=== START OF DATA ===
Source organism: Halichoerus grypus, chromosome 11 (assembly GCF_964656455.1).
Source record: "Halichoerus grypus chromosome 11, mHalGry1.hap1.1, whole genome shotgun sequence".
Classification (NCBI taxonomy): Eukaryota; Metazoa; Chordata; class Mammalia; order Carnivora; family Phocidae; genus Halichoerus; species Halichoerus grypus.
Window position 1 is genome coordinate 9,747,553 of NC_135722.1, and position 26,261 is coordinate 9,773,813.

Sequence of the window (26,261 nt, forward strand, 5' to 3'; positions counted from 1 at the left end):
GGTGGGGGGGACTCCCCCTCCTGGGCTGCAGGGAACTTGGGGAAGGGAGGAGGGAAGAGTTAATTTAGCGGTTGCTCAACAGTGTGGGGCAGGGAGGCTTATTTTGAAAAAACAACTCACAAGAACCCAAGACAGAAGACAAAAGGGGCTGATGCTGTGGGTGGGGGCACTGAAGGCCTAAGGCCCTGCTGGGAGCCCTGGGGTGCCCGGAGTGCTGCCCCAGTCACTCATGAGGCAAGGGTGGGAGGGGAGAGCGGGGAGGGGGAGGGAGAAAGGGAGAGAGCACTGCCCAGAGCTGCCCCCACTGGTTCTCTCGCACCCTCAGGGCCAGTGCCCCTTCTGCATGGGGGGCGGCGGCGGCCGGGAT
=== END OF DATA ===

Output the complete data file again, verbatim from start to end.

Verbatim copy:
Source organism: Halichoerus grypus, chromosome 11 (assembly GCF_964656455.1).
Source record: "Halichoerus grypus chromosome 11, mHalGry1.hap1.1, whole genome shotgun sequence".
Classification (NCBI taxonomy): Eukaryota; Metazoa; Chordata; class Mammalia; order Carnivora; family Phocidae; genus Halichoerus; species Halichoerus grypus.
Window position 1 is genome coordinate 9,747,553 of NC_135722.1, and position 26,261 is coordinate 9,773,813.

Sequence of the window (26,261 nt, forward strand, 5' to 3'; positions counted from 1 at the left end):
GGTGGGGGGGACTCCCCCTCCTGGGCTGCAGGGAACTTGGGGAAGGGAGGAGGGAAGAGTTAATTTAGCGGTTGCTCAACAGTGTGGGGCAGGGAGGCTTATTTTGAAAAAACAACTCACAAGAACCCAAGACAGAAGACAAAAGGGGCTGATGCTGTGGGTGGGGGCACTGAAGGCCTAAGGCCCTGCTGGGAGCCCTGGGGTGCCCGGAGTGCTGCCCCAGTCACTCATGAGGCAAGGGTGGGAGGGGAGAGCGGGGAGGGGGAGGGAGAAAGGGAGAGAGCACTGCCCAGAGCTGCCCCCACTGGTTCTCTCGCACCCTCAGGGCCAGTGCCCCTTCTGCATGGGGGGCGGCGGCGGCCGGGAT